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    I have seen a group on horseback along the Camino Frances, but they appeared to be an organised "tour" and had a support vehicle carrying camping kit as well as food etc for the horses. Doing it "en solo" would appear to have a lot of complications. Effectively you have to camp along the way so you are able to be with the horse/donkey and as with pilgrims who plan on camping instead of using the albergues, the camping sites are generally on the edge of town, away from the bars and albergues so socialising is somewhat difficult. Leaving your beast tethered whilst you go off to the shops or to find something to eat is a bit fraught as you are having to leave the beast and all your kit "out of sight" and most of the camp sites I have come across seem to be very sparsely populated! Also you need a "bombproof" temperament for the animal if there are any Fiestas locally as the locals seem to love tossing fire crackers around and a horse could be easily spooked.

    Walking with a pack horse carrying all your kit seems more sense than riding and at least it is easier to chat to other pilgrims whilst you are at ground level rather than towering above them.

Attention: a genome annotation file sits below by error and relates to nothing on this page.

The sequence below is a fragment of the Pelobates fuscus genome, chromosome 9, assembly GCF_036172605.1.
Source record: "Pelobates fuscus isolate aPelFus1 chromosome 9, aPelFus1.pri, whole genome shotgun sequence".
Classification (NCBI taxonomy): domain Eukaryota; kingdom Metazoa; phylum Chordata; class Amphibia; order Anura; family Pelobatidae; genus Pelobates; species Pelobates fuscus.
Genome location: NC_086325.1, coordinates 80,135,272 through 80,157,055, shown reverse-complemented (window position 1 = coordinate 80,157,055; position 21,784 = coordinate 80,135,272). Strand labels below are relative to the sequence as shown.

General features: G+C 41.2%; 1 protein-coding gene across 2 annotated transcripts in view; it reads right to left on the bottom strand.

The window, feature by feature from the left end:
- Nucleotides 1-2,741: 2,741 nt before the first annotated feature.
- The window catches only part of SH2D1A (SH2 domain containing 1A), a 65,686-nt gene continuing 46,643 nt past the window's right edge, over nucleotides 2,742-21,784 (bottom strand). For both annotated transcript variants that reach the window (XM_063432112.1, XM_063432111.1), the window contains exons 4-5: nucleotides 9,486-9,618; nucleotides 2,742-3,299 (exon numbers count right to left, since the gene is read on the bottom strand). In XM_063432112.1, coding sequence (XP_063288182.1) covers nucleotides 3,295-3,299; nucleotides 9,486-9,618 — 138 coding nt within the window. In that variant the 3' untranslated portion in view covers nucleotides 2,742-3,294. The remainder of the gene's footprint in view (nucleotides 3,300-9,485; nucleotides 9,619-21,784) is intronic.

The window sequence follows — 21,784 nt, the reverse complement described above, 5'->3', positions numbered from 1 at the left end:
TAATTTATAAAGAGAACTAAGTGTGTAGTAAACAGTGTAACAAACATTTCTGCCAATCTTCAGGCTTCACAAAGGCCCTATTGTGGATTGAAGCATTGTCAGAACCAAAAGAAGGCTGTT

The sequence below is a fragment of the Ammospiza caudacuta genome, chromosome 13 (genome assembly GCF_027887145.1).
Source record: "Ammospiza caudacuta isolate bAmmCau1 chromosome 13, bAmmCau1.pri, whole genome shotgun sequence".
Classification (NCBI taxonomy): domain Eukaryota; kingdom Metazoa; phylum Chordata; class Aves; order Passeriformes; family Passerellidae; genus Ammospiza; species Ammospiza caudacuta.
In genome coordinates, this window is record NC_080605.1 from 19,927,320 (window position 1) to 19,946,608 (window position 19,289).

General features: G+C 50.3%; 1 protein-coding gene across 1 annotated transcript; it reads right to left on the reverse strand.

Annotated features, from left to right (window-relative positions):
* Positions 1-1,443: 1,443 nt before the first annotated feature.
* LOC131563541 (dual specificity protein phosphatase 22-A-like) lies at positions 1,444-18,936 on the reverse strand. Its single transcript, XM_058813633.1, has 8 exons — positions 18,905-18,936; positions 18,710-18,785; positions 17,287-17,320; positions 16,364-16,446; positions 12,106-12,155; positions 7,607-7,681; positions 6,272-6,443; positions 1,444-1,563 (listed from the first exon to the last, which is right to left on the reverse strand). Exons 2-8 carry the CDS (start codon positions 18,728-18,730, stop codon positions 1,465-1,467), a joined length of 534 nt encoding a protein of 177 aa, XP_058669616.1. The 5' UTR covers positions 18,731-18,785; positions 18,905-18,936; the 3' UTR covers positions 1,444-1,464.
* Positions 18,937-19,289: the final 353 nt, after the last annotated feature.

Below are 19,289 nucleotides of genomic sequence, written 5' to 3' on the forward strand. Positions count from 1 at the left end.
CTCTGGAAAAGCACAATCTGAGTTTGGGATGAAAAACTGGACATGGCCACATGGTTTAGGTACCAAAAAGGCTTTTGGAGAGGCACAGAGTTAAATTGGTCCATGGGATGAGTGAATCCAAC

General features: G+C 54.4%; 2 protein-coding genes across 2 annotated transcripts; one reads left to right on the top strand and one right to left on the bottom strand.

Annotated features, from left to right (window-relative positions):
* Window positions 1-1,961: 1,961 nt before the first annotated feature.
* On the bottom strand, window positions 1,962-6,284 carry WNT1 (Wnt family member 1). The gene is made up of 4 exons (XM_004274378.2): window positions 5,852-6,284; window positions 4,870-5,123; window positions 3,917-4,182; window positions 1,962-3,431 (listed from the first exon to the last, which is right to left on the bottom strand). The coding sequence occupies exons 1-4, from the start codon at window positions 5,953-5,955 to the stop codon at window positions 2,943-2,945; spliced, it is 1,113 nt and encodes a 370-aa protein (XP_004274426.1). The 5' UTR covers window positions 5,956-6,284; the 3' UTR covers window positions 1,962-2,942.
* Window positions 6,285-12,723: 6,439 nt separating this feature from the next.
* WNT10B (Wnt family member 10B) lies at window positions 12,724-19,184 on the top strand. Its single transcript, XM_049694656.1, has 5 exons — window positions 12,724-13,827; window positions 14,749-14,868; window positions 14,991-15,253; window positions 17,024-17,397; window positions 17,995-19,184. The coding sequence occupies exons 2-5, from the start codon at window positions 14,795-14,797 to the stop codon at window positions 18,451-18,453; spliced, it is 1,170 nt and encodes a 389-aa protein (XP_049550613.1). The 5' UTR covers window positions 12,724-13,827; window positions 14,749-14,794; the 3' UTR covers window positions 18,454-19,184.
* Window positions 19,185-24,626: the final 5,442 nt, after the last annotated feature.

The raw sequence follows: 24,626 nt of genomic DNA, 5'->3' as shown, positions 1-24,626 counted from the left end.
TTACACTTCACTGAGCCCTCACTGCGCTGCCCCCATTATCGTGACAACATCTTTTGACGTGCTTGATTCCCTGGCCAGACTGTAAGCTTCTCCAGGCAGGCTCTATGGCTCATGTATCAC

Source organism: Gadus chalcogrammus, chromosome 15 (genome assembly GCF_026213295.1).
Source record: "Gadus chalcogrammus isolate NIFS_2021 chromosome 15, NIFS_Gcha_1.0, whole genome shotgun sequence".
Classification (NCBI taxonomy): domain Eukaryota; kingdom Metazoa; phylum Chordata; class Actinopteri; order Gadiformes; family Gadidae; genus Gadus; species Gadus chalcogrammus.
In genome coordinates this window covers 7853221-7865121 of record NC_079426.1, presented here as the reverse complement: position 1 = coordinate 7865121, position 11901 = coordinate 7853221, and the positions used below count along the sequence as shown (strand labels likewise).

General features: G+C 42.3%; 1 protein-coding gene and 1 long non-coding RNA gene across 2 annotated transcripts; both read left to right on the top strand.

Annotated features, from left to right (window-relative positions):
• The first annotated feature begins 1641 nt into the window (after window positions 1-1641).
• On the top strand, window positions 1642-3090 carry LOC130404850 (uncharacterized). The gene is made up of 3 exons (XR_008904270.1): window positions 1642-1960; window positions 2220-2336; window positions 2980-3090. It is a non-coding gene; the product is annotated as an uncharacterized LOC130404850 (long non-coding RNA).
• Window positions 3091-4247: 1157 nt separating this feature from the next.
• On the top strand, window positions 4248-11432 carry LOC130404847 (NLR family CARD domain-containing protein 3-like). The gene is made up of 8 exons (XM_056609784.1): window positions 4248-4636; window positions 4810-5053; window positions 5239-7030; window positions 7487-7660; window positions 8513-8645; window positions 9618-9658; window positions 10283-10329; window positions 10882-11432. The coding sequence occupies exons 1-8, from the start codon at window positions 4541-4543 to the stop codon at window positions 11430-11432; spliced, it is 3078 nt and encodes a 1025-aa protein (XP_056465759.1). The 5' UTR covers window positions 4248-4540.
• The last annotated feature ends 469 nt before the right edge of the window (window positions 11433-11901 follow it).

9. Tanya Yaksich

    Tanya Yaksich New Member

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    Several times i crossed paths with a young girl and her horse. She seemed to have a different friend walking with her each time. The last time i saw her she was walking back from the lighthouse at Finisterre. She had walked all the way from Switzerland and the journey took her more than 3 months. You had to be a fastish walker as the horses gait was quite fast, so i didn't have time to chat for long, as she was going too fast for me.
     
  10. robermarbe

    robermarbe New Member

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    Hi
    I just want to tell you that in the Camino Franc├ęs there are facilities in a number of Albergues to accommodate horses. I did an study to do it myself and I found out that every 30-40 km maximum you have place where to leave the horse after the walk.
    Of course, the problem is not only to find a place for the horse to sleep but to make sure there is food, vet etc.